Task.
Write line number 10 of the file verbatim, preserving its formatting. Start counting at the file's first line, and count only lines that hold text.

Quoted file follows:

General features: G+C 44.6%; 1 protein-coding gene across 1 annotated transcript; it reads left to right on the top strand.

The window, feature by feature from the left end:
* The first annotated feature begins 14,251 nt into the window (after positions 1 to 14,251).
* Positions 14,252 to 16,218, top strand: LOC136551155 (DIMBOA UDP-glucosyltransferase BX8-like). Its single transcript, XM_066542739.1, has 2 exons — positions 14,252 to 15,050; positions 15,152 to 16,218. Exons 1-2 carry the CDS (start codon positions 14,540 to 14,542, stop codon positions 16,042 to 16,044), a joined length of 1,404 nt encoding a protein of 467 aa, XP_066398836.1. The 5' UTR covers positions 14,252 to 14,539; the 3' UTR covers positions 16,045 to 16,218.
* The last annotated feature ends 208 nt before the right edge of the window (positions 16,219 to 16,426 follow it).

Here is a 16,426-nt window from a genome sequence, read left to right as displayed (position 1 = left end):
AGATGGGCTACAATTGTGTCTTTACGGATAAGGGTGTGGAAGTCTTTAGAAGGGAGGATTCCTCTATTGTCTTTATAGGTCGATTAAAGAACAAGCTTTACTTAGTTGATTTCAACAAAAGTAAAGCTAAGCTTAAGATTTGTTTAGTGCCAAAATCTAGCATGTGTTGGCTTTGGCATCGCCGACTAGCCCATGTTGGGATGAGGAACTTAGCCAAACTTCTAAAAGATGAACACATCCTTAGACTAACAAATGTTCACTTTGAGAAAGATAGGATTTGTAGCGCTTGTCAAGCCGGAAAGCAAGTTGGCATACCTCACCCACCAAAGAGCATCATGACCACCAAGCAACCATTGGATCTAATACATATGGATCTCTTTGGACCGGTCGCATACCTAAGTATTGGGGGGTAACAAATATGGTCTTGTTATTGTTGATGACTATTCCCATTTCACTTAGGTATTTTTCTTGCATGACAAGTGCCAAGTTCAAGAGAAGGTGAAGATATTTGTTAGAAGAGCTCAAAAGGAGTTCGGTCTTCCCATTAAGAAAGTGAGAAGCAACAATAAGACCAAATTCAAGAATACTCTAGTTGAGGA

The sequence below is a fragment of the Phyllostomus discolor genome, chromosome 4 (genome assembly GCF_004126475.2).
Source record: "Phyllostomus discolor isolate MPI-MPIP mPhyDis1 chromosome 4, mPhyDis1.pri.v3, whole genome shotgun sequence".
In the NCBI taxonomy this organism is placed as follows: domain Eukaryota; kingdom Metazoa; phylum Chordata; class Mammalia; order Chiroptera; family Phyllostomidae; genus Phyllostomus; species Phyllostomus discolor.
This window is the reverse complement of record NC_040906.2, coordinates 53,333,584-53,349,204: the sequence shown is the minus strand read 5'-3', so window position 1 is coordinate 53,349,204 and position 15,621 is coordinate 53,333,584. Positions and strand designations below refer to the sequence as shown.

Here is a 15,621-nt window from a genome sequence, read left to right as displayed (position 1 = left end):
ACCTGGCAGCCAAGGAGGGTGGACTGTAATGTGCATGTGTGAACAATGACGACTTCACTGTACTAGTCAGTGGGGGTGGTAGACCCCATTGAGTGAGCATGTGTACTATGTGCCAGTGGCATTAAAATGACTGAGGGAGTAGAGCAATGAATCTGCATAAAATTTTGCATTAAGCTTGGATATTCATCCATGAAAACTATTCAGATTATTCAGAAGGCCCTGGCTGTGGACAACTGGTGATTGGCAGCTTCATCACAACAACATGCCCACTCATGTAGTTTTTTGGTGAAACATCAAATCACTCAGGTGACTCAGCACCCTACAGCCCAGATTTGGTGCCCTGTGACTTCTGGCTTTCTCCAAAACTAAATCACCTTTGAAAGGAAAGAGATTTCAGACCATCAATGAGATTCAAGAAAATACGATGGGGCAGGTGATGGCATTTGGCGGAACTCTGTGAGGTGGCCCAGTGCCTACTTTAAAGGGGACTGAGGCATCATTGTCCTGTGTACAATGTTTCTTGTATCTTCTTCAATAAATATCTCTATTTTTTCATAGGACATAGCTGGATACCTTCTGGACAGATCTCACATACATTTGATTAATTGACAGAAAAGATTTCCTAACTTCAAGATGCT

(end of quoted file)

In the NCBI taxonomy this organism is placed as follows: domain Eukaryota; kingdom Metazoa; phylum Chordata; class Mammalia; order Chiroptera; family Phyllostomidae; genus Phyllostomus; species Phyllostomus discolor.